From Hafinia, the Latin name for Copenhagen. Many years before its discovery in 1923 (credited to D. Coster and G. von Hevesey), Hafnium was thought to be present in various minerals and concentrations. On the basis of the Bohr theory, the new element was expected to be associated with zirconium.
It was finally identified in zircon from Norway, by means of X-ray spectroscope analysis. It was named in honor of the city in which the discovery was made. Most zirconium minerals contain 1 to 5 percent hafnium.
It was originally separated from zirconium by repeated recrystallization of the double ammonium or potassium fluorides by von Hevesey and Jantzen. Metallic hafnium was first prepared by van Arkel and deBoer by passing the vapor of the tetraiodide over a heated tungsten filament. Almost all hafnium metal now produced is made by reducing the tetrachloride with magnesium or with sodium (Kroll Process).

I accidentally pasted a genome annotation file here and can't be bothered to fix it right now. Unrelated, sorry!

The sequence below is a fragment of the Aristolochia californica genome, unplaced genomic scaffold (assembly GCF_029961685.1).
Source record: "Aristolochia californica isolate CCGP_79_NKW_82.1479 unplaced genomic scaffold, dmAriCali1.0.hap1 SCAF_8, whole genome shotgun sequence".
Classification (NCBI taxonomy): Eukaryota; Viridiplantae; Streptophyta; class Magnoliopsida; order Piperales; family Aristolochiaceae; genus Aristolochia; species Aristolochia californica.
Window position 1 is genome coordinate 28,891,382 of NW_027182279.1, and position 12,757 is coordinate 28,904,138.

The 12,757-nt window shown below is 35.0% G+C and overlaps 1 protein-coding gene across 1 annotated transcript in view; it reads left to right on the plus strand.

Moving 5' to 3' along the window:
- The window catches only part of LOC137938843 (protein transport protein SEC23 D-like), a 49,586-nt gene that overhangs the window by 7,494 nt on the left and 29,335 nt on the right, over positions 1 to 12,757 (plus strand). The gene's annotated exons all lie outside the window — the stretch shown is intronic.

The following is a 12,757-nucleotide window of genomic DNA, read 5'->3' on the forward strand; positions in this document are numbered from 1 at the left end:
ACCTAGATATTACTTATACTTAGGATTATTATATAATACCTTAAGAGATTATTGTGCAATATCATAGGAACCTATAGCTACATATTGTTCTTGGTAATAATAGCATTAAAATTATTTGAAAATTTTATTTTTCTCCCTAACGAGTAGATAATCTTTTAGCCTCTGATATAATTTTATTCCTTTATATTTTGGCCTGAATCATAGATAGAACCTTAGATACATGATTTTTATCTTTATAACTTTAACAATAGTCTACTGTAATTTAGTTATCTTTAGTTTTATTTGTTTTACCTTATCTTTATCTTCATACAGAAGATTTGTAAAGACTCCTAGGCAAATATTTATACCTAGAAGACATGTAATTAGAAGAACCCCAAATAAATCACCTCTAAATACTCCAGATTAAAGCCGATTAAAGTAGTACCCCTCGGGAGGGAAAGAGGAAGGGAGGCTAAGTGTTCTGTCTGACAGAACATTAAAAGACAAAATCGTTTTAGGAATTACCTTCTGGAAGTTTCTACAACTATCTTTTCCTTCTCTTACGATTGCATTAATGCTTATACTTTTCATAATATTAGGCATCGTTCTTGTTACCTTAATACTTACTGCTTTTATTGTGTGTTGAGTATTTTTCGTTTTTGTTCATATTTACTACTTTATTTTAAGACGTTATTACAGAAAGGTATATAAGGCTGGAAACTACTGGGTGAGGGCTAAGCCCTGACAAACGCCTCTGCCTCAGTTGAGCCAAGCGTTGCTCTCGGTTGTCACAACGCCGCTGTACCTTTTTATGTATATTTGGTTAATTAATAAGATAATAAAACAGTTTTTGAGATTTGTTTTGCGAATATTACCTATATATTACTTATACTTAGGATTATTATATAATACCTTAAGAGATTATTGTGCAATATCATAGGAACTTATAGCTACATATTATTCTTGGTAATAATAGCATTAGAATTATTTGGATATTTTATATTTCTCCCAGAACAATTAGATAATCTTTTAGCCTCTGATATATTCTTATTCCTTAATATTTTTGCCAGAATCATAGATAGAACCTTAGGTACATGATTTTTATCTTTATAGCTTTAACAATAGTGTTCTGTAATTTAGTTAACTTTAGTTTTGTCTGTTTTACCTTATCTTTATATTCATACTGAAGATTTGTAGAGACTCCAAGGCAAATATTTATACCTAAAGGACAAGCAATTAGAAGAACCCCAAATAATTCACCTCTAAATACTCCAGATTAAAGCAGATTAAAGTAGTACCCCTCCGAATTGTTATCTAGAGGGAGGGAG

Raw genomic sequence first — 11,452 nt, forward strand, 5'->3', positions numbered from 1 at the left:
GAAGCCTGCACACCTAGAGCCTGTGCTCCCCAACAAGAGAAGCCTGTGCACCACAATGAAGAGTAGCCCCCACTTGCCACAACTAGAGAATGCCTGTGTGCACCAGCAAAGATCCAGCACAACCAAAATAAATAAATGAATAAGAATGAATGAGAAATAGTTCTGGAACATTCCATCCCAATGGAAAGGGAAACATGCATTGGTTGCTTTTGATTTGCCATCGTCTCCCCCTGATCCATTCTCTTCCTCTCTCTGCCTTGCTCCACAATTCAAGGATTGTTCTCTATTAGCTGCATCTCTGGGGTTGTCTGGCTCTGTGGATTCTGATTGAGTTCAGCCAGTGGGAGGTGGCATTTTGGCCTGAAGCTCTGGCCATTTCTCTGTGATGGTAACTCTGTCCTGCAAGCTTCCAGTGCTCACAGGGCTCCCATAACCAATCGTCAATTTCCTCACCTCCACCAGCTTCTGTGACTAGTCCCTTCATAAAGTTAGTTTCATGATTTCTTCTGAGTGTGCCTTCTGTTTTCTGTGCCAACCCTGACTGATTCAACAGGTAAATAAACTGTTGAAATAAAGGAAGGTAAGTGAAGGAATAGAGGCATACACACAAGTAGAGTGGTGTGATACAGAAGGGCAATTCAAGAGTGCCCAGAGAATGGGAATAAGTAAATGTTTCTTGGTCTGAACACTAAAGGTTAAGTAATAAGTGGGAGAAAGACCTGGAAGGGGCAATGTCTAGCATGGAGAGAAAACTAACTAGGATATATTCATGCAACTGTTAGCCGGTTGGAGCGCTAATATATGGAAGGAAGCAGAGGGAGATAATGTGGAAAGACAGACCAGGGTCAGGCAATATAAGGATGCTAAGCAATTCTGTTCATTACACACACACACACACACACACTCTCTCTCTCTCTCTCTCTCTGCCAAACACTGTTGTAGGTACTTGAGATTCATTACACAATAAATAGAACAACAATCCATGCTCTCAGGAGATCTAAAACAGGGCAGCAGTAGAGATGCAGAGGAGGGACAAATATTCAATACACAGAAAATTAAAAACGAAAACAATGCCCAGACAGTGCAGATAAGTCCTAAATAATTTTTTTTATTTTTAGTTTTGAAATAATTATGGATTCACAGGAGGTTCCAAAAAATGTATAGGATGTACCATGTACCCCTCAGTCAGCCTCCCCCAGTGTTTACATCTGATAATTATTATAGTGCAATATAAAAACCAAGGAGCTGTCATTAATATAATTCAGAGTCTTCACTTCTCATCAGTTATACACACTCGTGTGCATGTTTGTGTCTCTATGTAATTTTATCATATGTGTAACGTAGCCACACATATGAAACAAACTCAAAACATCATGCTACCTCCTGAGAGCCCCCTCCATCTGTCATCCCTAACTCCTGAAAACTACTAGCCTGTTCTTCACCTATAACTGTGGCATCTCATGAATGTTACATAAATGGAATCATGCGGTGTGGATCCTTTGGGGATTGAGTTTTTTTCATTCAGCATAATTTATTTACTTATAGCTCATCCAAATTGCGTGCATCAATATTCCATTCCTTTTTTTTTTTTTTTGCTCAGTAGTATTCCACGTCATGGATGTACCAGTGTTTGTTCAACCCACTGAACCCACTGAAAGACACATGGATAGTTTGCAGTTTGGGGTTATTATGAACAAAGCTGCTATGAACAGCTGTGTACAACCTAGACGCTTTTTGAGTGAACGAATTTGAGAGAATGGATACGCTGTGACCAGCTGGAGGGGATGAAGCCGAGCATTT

Because the element not only has a good absorption cross section for thermal neutrons (almost 600 times that of zirconium), but also excellent mechanical properties and is extremely corrosion-resistant, hafnium is used for reactor control rods. Such rods are used in nuclear submarines.